© 2006 – Routledge
A RUSA 2007 Outstanding Reference Title
The Qur'an is the source of inspiration for one of the world's major religions, followed today by over a billion people. It plays a central role in Islam and ever since it appeared fourteen hundred years ago has been the subject of intense debate. Some of this has been carried out by Muslims and some by those hostile or indifferent to Islam, producing a very wide range of views.
Authored by forty-three international experts, the objective of The Qur'an: An Encyclopedia is to present this diversity of thought, approach and school without priority, in order to give a strong appreciation of the range of response that the text has provoked throughout its history and providing students and researchers with a powerful one-volume resource covering all aspects of the text and its reception.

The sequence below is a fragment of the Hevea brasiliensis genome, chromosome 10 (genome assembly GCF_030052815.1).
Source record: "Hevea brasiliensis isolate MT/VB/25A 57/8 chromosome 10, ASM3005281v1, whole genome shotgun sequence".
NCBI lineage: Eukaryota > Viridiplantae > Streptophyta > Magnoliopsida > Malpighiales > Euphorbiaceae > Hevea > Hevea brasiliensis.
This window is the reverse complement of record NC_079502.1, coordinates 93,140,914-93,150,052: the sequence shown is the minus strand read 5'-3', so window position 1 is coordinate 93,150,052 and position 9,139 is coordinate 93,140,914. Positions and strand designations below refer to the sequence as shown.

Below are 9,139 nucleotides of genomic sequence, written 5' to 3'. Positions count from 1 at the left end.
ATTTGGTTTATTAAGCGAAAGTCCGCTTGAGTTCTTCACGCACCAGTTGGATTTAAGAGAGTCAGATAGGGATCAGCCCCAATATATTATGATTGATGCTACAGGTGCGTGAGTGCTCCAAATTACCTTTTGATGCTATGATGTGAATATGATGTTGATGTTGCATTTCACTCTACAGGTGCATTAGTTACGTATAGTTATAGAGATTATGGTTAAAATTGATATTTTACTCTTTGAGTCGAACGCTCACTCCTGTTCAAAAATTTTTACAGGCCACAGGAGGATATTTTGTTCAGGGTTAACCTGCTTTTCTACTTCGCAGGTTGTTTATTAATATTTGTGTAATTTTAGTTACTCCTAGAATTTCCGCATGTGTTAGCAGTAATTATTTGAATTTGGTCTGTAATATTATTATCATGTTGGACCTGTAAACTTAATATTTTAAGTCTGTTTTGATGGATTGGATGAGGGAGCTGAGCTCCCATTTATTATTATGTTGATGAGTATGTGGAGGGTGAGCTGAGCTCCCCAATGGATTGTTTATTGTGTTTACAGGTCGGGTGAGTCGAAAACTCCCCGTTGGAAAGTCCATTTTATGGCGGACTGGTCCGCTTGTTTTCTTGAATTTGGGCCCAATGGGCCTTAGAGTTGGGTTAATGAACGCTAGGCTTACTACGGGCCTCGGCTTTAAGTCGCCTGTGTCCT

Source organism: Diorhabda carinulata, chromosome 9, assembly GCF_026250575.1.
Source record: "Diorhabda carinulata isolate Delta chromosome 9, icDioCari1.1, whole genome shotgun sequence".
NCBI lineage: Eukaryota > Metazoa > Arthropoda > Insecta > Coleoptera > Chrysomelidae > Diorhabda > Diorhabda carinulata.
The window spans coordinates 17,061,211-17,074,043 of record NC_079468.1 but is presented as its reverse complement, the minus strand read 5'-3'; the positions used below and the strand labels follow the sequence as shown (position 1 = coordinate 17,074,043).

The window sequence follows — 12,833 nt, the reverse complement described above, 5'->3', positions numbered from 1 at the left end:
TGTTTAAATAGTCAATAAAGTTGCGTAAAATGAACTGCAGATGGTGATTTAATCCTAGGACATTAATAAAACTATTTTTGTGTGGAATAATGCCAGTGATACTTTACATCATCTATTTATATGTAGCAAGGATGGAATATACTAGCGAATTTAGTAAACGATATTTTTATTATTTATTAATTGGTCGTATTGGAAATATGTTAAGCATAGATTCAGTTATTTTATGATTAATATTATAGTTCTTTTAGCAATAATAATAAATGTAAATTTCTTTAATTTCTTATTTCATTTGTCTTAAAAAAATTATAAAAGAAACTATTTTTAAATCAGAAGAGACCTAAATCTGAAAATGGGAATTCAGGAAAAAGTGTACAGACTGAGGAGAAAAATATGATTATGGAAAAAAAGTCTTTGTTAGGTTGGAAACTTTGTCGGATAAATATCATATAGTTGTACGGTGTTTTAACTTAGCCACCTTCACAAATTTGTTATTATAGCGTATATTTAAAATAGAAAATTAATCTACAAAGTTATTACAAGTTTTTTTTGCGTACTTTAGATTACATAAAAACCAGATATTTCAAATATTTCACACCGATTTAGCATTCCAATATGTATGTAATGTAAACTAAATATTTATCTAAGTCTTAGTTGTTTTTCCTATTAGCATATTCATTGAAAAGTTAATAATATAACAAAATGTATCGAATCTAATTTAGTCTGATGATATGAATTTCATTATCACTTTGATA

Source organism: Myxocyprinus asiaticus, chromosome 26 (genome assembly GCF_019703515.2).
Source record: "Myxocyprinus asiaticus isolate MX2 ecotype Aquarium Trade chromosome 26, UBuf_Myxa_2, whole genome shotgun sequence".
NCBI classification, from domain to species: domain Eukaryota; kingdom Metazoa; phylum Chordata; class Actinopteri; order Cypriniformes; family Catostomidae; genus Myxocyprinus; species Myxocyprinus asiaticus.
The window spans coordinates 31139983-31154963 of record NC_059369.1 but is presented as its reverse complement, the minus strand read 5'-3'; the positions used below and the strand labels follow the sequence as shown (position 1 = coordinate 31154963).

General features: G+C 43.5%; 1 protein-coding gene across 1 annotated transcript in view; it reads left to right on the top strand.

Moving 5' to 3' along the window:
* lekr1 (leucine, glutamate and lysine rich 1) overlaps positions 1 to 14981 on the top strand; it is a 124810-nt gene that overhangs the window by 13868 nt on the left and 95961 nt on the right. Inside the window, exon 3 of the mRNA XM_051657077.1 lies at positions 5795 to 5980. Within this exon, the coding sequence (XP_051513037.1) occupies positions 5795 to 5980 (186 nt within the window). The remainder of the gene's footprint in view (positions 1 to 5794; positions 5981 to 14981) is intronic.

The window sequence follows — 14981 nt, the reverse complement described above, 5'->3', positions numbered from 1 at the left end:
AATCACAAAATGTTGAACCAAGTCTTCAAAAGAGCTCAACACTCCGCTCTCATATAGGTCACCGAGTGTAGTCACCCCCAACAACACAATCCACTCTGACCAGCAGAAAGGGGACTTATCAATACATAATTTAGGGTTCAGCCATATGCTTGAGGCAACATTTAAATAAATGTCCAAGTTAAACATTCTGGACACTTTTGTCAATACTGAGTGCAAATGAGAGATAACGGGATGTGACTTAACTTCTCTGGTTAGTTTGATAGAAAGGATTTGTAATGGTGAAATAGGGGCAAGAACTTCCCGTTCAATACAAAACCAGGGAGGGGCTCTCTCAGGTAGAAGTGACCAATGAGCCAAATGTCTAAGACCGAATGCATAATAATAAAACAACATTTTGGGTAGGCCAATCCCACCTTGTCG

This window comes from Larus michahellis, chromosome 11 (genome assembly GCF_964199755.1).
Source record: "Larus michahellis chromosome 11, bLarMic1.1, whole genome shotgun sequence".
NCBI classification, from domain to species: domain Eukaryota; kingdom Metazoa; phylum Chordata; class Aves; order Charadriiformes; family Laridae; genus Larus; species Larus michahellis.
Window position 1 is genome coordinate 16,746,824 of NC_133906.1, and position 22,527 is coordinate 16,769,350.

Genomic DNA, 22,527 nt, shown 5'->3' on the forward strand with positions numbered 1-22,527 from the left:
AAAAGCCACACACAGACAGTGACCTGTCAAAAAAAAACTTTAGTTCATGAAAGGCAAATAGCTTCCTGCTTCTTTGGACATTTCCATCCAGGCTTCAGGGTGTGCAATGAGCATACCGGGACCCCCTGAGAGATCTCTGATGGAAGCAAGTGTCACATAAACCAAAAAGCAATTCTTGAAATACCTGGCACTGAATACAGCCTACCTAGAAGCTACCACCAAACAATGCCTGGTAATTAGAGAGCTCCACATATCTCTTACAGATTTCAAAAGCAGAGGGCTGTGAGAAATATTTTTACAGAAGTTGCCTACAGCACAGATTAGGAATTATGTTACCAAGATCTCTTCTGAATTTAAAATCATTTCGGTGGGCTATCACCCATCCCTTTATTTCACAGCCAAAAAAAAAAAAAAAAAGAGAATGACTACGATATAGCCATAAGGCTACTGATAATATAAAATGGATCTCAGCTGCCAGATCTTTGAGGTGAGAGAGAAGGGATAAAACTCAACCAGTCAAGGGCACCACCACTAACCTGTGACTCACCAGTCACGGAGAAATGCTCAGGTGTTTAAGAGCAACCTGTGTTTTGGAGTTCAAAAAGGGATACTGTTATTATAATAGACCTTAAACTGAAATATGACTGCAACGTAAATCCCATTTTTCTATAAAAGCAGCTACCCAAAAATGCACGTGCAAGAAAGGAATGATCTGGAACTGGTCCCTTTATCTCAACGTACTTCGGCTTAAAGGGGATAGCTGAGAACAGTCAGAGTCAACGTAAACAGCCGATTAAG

Islam and the Qur'an are much in the news today and there is a public debate going on in which things are said about the Qur'an without much knowledge or understanding of the book. Every effort has been made to help the reader use the Encyclopedia as an investigative tool in Quranic studies. The volume assumes no previous knowledge of the Qur'an, Islam or Arabic. Technical terms are explained in the text itself and the style of each entry is designed to be as self-contained as possible. Entries are cross-referenced and many include a brief bibliography. At the end of the work there is a substantial annotated bibliography providing a detailed guide to the most significant books, journals and articles in Qur'anic Studies. There is a full index.
The readership will include those seeking basic information on the Qur'an, however the substantial number of longer entries means that it will also be used by specialists.
'Quite a number of the entries are of a serious, substantive, academic nature and contain useful bibliographies for those interested in probing a particular subject in greater depth. Highly recommended. All academic and public libraries concerned with the study of Islam and religion more generally.' - Choice